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Child Dentisty

Your Child’s Dental Care

Child Image

Oral health or the dental health is very important to have health body and health lifestyle. The early years of life from birth to age five can be called the foundation of the dental health of a person. Children are bo rn free of dental disease, yet by adulthood, 95% of the population has active gum disease and most people have experienced some tooth decay and even tooth loss. Our dental care clinic believes that disease can be prevented with adapting healthy oral habits and precautions. Our dental care centre aims to provide the best dental care available to secure your child’s dental health. Healthy baby teeth are important for eating, smiling, talking and keeping a place for adult teeth. Healthy dental habits help avoid tooth decay and promote good general health.

What are baby teeth?(Deciduous, primary and milk teeth.)

Throughout the course of one’s life each of us will have two successive sets of teeth.
The first of these sets is typically referred to as thebaby teeth or milk teeth. Dental professionals use the term primary, or deciduous, dentition to refer to this same set of teeth.
The baby teeth begin to erupt (come in) at age six months or so. Then typically by age 12 all of a person’s baby teeth will have exfoliated (fallen out) and been sequentially replaced by the person’s second set of teeth, the permanent, or succedaneous, teeth.

How many baby teeth does a child have?

As a set, the baby teeth are composed of a total of 20 individual teeth. These teeth are divided equally between the upper and lower arches (jaws).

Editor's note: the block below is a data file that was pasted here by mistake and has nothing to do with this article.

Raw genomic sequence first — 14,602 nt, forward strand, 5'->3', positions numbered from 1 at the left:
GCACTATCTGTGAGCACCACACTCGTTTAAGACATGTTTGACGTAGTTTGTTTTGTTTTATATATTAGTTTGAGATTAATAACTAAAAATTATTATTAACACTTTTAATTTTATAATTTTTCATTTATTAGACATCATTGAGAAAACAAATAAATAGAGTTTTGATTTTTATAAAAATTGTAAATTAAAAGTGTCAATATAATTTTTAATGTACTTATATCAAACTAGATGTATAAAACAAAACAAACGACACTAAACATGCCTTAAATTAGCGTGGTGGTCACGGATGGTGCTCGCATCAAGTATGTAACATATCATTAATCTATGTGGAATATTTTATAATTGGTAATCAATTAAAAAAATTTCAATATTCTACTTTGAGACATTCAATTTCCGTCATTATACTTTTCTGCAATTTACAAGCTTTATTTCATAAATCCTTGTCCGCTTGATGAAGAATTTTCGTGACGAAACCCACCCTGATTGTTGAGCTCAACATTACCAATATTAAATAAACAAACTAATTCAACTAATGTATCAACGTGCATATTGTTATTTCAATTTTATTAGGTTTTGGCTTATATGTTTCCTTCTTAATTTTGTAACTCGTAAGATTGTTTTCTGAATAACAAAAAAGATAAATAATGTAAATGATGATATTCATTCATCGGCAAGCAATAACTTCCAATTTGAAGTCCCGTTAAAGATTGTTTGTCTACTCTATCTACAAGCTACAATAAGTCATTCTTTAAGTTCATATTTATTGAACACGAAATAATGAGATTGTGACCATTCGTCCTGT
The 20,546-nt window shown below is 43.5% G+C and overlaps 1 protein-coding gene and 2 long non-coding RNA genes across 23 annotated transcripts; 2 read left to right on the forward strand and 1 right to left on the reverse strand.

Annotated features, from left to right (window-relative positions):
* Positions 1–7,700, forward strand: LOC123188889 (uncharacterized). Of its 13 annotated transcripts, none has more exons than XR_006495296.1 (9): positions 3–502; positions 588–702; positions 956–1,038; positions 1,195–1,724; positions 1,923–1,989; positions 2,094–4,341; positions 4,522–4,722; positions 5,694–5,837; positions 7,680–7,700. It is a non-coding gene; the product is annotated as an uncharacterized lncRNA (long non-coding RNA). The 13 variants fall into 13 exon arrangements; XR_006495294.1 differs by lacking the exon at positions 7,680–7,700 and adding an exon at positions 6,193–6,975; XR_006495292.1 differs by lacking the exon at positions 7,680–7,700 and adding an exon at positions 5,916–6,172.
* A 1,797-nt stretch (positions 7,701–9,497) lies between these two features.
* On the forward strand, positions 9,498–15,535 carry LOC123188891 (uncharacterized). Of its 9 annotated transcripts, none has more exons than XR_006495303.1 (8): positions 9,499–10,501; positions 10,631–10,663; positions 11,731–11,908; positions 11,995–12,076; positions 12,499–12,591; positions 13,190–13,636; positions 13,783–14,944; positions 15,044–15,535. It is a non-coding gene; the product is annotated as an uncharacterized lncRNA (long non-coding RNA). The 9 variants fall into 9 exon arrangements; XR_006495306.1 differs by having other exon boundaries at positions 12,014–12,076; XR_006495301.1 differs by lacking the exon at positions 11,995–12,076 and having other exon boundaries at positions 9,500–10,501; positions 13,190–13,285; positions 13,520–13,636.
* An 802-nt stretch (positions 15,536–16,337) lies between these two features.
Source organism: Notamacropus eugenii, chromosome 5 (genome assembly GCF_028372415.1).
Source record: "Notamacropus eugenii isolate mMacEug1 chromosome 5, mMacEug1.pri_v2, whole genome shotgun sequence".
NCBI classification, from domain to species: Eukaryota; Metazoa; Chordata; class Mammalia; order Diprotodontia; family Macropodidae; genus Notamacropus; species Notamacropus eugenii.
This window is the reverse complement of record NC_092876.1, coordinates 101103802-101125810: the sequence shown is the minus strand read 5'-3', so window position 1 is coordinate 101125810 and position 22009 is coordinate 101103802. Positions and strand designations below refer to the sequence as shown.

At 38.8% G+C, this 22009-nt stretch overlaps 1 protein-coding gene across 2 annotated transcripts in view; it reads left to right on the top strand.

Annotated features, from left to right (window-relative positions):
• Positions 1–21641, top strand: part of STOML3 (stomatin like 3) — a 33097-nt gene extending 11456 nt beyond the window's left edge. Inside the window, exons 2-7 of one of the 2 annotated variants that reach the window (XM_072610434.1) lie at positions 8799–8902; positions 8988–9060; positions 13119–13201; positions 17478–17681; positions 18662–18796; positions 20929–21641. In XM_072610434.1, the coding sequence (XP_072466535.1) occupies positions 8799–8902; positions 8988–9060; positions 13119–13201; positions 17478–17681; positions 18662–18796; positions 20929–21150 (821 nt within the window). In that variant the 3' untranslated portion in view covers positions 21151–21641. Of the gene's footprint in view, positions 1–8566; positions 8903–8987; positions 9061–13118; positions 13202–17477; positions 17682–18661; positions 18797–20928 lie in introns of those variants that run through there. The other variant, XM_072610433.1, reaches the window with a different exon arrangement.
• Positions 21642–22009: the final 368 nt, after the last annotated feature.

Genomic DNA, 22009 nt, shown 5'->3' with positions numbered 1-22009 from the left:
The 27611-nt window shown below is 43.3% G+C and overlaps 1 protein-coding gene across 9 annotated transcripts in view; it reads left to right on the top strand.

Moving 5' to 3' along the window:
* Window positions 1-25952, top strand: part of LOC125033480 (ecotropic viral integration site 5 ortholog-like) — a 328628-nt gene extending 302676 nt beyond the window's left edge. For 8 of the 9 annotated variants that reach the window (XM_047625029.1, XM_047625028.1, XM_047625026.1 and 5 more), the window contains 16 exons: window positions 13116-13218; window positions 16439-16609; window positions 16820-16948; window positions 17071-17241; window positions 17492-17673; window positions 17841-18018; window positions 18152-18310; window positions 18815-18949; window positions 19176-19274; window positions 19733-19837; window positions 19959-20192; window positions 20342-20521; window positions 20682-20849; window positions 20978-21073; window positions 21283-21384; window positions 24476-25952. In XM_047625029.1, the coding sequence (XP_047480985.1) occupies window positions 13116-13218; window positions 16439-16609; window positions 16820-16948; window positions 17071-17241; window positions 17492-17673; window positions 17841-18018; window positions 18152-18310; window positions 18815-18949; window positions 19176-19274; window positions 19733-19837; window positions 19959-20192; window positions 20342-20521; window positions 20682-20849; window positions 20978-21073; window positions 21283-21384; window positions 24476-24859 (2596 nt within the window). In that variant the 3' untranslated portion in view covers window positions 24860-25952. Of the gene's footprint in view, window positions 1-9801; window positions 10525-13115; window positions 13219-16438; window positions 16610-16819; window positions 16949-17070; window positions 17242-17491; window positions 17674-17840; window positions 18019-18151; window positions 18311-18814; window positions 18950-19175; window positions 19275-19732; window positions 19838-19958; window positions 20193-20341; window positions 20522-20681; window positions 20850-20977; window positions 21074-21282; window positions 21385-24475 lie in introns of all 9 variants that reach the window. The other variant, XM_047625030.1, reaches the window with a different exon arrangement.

Each arch (top and bottom) will have 4 incisors (2 central and 2 lateral incisors) located at the center front of the mouth. Two cuspids (also termed canines or eyeteeth) lying just behind the incisors, one on each side. Furthest toward the rear of the mouth will be 4 molars (first and second molars), two on each side.

When do the baby teeth come in?

Baby teeth typically begin to erupt (as left and right pairs) at about six months of age. Usually by age 2 to 2 and a half years all of a child’s baby teeth will be in place. Of course the timing of the actual eruption of any one individual’s teeth will vary. Some children get their teeth early, others later. It is commonplace that these variances correlate with family histories, in the sense that the timing of tooth eruption for a child is similar to that experienced by their siblings or one of their parents.

Eruption of baby teeth.
Tooth type Lower arch Upper arch
Central incisors 6 1/2 months 7 1/2 months
Lateral incisors 7 months 8 months
First molars 12 to 16 months 12 to 16 months
Cuspids 16 to 20 months 16 to 20 months
Second molars 20 to 30 months 20 to 20 months

Why do baby teeth fall out?

Why do baby teeth fall out?

A child’s baby teeth will fall out (exfoliate) as their permanent successors come in. This is because the presence of an erupting permanent tooth underneath a baby tooth causes its root to resorb (dissolve away).